The flowing one-shoulder floor-length gown Michelle Obama wore to the 2009 inaugural balls is now in an ongoing display for all to see at the Smithsonian's National Museum of American History.
Michelle Obama and the designer, Jason Wu, presented it to the museum Tuesday. The first lady also invited students and teachers from Huntington High School in New York. She described the contribution to the museum as privilege, although she did have just a few reservations.
"To be honest, I am very honored and very humbled, but I have to say I am also a little embarrassed over all the fuss made over my dress. Like many of you, I am not used to people wanting to put things I've worn on display," laughed the first lady.
The gown will now be eyed by anyone who visits the museum's newest gallery -- "A First Lady's Debut." It includes 11 gowns worn by first ladies from Marnie Eisenhower to Michelle Obama, according to the museum. "This gown and all of the items that we will see in this wonderful exhibit helps us connect with a moment in history in a real way."
In total, the exhibit will feature a total of 24 dresses, portraits, White House china and personal possessions of several first ladies.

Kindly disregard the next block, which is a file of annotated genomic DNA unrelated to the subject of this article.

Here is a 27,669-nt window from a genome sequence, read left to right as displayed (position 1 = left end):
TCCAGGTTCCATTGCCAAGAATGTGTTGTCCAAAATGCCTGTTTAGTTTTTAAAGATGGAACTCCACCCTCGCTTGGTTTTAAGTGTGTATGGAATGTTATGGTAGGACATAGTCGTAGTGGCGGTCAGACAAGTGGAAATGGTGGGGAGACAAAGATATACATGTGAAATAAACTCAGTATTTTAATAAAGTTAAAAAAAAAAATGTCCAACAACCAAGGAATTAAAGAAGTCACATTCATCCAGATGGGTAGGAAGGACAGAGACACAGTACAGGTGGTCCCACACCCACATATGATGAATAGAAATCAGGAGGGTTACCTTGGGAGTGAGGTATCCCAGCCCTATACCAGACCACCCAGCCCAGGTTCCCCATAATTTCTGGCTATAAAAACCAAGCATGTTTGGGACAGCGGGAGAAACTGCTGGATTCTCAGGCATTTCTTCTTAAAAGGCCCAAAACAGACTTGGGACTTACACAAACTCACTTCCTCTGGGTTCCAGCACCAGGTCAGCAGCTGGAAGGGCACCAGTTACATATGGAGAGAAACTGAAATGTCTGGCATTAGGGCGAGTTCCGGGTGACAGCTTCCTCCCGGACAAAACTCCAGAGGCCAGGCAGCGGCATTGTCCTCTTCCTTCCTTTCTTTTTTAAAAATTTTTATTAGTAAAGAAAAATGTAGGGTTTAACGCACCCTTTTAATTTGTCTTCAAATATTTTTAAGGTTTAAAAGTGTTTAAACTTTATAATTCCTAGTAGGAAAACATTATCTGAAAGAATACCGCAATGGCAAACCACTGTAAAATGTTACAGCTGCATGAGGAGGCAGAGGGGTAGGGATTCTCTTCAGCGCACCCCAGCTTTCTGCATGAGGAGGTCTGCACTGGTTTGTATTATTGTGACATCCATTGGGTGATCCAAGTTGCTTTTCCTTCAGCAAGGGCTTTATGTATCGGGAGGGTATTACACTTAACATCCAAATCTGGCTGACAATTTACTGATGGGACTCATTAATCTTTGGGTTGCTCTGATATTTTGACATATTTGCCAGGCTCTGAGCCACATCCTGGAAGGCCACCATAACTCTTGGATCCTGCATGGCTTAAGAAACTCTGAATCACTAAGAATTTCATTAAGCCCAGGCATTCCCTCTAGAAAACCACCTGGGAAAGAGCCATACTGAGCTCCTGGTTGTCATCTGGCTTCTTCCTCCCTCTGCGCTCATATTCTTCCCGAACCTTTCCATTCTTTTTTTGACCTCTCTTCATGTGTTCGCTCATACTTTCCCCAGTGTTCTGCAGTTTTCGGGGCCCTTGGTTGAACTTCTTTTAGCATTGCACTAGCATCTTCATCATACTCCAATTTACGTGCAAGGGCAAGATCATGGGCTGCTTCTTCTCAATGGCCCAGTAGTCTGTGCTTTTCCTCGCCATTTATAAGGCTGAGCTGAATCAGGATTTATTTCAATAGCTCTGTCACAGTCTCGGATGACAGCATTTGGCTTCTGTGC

"When we look at the gown that Jackie Kennedy wore 50 years ago or the one that Mary Todd Lincoln wore 100 years before that, it really takes us beyond the history books and the photographs and helps us understand that history is made by real life people," said Obama.
Obama's dress was widely considered unique. The dress was custom made by a then 26-year-old Wu.
"To say that she has changed my life is truly an understatement," Wu said at the event.
The Taiwan-born designer is relatively young in the fashion industry, having launched his line in 2006.
"There is no doubt that designing the first lady's inaugural gown has been the single most personal and professional accomplishment in my life so far … what an honor," he said.
The gallery is an addition to the museum's original exhibition -- "First Ladies at the Smithsonian." The first ladies' collection has been one of the most popular attractions at the Smithsonian Institution for more than a century, according to the museum. The museum plans on expanding the collection in a few years.